The 2013 Canadian Living Sex Survey: The results are in!
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Have some penne on hand? We have tasty pasta recipes to choose from!
If you don't have brussels sprouts, substitute with shredded cabbage.
Whole wheat penne boosts the fibre in this chunky veggie and tomato sauce dish. Because whole wheat pasta has more of a bite than white, you may want to cook it just beyond the al dente stage for a softer texture.
Who doesn't love an all-in-one comfort food dish? Served warm or cold, this pasta is excellent year-round.
A delicate sauce made with fresh tomatoes, olive oil, lemon and fragrant herbs lightly coats tender shrimp and penne in this perfect meal.
A handful of pantry staples and some fresh herbs make dinner a snap. Increase the fibre by choosing whole grain pasta. Top with a sprinkling of grated Parmesan cheese, if desired.
This simple combination of fresh vegetables and smoked fish makes a wonderful lunch or light supper, and the best part is that it's so easy to make.
This decidedly springtime pasta dish comes to life with lemon juice and zest. To make this vegetarian, simply omit the chicken and double the artichokes.
Jerusalem artichokes, also known as sunchokes, are subtly flavoured, with a texture somewhere between that of a potato and a water chestnut. Typically, they're enjoyed in a soup or a purée, so pairing them with pasta and crispy sausage is an unusual yet delicious change of pace.
Photography by Carlyle Routh
We asked six of the biggest names in the nail world to dish on the must-have mani of the season. Here’s what they had to day about hot hues, cool effects and what’s inspiring them now.
Among the fashion industry and celebrity elite, Tom Bachik is one of North America’s most sought-after “man”-icurists. The southern California native spent his early years skateboarding and competing on the BMX circuit, but that all changed when his wife got pregnant and he needed to find a job that would provide for this growing family—fast. A hairstylist cousin suggested he get his manicure licence, so he did, thinking it would be a short-term solution. Then, Bachik realized he was good. Twenty years later, he’s an industry icon, repping L’Oreal as the company’s global nail designer and spokesperson, and regularly working with such stars as Jennifer Lopez, Anne Hathaway and Blake Lively.
This season, Bachik is feeling vampy, opulent tones. “Think ‘90s fashion, where dark, rich tones were no longer considered goth,” he says. “We’re going back to that kind of regal colour family.” Bachik notes that it’s not just that lacquers are darker but also that colours are more saturated, so they look deep and lush. When it comes to nail art, he’s inspired by bold stripes, geometric shapes and texture. “I think dry brushing is a cool look,” he says. “It gives you that textured, layered effect, like a tweed jacket.”
Pro tip: “To get the dry brushing effect, wipe off the excess polish; I use a piece of paper to wipe each side of the brush. The key is putting a small amount of pressure on the tipoff the brush, almost holding the brush straight up and down. All the little tips of the hairs on the brush are depositing colour, so you’re almost getting a splash of colour going across.”
Tom’s colour crushes
L’Oreal Paris Le Vernis a L’Huille by Colour Riche in Bleu Royal and Greige Amoureux, $10 each, lorealparis.com.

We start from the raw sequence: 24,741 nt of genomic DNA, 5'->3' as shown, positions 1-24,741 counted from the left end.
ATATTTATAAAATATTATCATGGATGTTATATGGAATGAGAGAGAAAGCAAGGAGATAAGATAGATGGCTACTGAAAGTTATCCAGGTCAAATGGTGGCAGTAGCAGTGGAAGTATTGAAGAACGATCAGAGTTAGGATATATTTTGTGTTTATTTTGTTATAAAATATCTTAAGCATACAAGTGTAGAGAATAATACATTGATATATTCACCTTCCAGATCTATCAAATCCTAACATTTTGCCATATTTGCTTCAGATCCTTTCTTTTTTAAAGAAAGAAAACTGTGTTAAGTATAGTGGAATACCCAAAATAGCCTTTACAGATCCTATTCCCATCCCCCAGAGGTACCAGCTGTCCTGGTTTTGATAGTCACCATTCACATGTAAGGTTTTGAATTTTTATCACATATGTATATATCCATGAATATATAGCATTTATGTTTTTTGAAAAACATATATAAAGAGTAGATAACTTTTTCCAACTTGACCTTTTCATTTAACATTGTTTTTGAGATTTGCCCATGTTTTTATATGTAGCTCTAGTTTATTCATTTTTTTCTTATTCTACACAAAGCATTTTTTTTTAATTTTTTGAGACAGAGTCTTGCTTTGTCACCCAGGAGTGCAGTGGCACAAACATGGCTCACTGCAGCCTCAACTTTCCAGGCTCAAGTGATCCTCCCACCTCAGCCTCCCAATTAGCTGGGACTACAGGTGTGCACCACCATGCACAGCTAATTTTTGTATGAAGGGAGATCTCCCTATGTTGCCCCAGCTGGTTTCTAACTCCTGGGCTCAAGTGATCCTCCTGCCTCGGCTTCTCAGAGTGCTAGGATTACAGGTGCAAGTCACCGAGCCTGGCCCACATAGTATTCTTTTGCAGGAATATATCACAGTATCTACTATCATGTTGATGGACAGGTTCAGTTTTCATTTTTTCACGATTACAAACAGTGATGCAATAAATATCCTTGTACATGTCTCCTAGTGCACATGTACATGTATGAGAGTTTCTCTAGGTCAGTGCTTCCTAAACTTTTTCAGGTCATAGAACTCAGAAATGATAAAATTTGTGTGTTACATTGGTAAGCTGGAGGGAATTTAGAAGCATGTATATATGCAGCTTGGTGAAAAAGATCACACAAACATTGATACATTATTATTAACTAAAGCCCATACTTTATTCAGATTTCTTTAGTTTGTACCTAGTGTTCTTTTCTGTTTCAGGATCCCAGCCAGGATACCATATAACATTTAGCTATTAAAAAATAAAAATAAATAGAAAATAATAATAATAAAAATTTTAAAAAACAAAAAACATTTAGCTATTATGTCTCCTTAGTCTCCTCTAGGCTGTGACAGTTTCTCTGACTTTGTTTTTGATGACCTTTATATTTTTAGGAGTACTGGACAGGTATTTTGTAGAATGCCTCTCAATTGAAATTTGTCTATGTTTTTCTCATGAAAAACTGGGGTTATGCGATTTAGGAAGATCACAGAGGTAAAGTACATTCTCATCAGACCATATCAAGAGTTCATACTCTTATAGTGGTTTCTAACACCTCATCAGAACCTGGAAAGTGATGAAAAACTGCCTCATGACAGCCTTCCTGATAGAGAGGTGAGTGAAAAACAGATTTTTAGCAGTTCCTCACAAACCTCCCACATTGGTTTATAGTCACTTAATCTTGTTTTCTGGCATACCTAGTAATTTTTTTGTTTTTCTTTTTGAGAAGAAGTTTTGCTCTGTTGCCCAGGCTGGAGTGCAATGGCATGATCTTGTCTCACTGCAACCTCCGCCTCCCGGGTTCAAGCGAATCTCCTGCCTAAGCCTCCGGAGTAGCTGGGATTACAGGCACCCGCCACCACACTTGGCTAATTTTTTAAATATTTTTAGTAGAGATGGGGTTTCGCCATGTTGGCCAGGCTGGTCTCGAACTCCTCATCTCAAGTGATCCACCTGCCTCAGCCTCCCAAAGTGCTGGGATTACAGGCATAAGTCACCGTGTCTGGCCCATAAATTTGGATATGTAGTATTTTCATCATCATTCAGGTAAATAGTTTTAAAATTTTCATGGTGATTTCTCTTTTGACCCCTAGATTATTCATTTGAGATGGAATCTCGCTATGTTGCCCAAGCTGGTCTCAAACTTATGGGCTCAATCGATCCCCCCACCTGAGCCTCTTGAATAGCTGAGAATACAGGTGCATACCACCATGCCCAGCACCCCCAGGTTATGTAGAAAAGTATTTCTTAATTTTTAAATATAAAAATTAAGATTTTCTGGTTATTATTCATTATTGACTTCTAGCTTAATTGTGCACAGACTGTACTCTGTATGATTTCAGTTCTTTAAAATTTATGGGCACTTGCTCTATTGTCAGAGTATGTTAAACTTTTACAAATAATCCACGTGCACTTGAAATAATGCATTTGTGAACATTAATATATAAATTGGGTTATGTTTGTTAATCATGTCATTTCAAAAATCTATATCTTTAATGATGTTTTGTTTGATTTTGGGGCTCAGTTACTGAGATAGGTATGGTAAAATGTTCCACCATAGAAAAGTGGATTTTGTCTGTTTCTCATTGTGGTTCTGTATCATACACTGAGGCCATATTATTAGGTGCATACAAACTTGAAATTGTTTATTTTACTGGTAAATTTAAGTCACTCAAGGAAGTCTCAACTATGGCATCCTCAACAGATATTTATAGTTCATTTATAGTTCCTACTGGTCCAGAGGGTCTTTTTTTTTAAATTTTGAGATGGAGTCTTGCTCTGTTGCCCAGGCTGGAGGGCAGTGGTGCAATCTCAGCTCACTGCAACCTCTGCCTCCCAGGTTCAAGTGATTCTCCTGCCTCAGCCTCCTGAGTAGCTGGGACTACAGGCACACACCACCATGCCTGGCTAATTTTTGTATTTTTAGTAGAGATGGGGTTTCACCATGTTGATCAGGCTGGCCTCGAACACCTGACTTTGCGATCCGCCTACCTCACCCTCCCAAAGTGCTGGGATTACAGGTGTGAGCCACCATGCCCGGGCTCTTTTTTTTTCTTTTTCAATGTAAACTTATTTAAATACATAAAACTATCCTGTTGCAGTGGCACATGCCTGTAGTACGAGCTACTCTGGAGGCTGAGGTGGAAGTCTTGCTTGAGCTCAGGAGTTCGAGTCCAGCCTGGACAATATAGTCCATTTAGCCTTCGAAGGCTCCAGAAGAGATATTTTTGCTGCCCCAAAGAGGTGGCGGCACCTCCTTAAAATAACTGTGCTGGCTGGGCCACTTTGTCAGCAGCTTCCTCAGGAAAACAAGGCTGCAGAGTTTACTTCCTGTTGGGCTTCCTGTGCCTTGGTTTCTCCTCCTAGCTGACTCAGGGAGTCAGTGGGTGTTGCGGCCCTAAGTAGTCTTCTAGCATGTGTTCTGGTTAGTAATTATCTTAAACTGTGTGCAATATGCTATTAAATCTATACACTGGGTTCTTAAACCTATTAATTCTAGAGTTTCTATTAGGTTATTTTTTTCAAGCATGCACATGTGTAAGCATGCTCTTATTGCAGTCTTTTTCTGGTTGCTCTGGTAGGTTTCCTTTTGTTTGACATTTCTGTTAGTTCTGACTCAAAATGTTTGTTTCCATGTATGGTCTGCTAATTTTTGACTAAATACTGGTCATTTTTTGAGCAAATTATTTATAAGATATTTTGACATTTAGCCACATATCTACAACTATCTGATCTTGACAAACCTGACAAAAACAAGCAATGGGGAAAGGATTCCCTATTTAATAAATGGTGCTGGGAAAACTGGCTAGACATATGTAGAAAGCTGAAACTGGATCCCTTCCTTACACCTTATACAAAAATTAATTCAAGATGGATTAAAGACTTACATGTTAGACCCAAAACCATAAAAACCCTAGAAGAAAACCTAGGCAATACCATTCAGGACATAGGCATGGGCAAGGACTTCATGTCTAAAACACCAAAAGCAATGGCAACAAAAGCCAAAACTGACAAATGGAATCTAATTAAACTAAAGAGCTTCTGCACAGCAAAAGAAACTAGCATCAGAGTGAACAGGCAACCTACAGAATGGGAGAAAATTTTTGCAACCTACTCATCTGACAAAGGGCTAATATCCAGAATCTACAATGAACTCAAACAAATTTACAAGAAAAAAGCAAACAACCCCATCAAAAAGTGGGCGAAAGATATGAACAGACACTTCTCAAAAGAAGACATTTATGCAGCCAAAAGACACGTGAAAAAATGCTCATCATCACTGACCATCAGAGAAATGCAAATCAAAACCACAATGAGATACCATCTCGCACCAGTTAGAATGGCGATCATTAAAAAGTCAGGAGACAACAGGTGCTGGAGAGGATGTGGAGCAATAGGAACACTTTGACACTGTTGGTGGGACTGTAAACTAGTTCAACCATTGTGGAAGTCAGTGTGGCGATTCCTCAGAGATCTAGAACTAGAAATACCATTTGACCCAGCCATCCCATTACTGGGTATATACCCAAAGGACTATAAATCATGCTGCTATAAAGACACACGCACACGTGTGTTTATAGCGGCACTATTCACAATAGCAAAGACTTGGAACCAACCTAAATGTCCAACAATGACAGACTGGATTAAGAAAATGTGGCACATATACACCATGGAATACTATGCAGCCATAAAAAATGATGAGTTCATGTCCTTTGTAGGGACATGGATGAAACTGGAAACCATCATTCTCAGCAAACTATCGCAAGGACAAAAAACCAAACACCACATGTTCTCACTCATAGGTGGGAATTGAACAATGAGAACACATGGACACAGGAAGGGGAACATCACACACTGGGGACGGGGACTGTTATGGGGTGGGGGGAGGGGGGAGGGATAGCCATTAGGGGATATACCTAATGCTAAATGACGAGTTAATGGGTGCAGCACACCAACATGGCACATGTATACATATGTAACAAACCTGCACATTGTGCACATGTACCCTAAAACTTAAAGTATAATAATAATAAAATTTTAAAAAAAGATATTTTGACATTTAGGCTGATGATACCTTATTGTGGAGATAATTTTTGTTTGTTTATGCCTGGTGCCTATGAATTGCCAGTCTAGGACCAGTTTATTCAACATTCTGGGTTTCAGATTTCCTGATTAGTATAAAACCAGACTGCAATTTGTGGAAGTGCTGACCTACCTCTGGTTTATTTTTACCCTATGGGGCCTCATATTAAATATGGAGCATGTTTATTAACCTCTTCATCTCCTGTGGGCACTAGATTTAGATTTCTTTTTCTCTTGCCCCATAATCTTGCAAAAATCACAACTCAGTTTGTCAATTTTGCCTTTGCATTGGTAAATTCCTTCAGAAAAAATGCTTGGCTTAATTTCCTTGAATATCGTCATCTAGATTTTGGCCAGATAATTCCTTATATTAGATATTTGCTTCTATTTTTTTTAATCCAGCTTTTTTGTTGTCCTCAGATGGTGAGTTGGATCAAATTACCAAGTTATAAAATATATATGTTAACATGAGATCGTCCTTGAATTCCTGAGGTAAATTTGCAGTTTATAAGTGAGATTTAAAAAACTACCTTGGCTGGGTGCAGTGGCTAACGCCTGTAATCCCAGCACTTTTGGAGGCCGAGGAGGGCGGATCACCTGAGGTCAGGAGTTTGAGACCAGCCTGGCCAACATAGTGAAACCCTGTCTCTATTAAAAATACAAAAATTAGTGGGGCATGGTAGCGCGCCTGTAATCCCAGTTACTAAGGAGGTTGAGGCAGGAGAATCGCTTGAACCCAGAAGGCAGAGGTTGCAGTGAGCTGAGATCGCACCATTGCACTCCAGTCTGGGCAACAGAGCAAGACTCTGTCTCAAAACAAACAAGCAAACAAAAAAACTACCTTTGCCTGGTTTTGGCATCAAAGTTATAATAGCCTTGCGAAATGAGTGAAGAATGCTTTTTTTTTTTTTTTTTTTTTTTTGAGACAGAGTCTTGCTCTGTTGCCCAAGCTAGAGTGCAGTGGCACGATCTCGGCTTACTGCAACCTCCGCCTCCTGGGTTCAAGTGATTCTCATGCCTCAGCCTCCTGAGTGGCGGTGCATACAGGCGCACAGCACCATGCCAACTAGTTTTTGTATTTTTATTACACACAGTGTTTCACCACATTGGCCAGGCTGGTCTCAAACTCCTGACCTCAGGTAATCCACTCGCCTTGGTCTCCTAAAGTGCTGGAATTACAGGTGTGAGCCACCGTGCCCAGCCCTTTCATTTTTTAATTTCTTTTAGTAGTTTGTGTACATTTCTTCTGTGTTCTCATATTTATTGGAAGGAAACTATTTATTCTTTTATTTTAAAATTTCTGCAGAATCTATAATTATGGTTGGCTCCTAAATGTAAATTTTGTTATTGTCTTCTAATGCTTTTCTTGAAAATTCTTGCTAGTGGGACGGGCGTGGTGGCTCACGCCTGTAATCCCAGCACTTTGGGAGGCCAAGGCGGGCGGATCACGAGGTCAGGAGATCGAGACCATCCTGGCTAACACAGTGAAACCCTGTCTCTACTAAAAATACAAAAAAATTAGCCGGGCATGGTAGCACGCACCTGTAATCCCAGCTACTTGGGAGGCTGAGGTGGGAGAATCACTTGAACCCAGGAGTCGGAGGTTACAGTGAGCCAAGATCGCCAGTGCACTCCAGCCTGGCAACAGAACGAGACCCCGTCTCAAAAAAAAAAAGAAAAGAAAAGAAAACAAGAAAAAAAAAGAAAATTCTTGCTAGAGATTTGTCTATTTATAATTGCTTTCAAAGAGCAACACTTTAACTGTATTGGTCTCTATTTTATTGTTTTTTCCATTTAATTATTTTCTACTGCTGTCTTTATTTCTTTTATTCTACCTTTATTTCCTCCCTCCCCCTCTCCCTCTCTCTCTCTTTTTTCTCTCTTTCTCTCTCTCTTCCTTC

Checkerboard prints, geometric motifs and kaleidoscope shapes are some of Madeline Poole’s kooky—yet very cool—signature manicures. The New York resident and Sally Hansen global colour ambassador is one of the most talented and recognized nail artists in the industry: Her work has been spotted in magazines, at Fashion Weeks and on the digits of celebrities.
This fall, Poole feels nostalgic for the classics, such as rich navy, energetic orange and a whole spectrum of greys, from heather to charcoal. But her top tip is Sally Hanson Colour Therapy in Unwine’d: “It’s deep enough to feel burgundy while still reading like a rich red,” she says.
The look she created here melds two trends: semicircles and a futuristic French manicure. “Both of these trends also look great on their own—and the semicircle at the tip is quite easy to recreate at home.”
Madeline’s colour crushes
Sally Hansen Color Therapy in Steely Serene and Unwine’d, $13 each, shoppersdrugmart.ca.
Prim, not proper
She lives, breathes and dreams nail polish, which explains why Leeanne Colley is one of Canada’s top manicurists. Her work has graced the hands of some of the world’s hottest celebrities and supermodels at Fashion Weeks in New York and Toronto, and her talent has been featured in countless magazines.
In her home base of Toronto, Colley is best known for her to-die-for nail-art skills and her award-winning salon, a manicure hot spot for editors, influencers and loyal clients.
Her “it” mani for the season was inspired by a dress from the Alexander McQueen Fall 2016 show. “I often follow what’s happening on the runways for inspiration,” says Colley. “Both fashion and beauty inspire each other.”
Leeanne’s colour crushes
CND Vinylux Weekly Polish System in Black Pool, $12.50 and CND Creative Play Nail Lacquer in Blush on U, $8.50, cnd.com.
Revlon’s been in the nail game since 1932, but it was only this year that the company added a global nail authority to its team: Instagram-famous Los Angeles manicurist Chelsea King. The self-proclaimed “former tomboy” discovered her affinity for nail polish when her mom ordered a mandatory manicure for her senior prom. It was love at first swipe. As for her first enamel purchase? “It was actually a Revlon colour—a mint green,” says King. “I thought it was so unique.”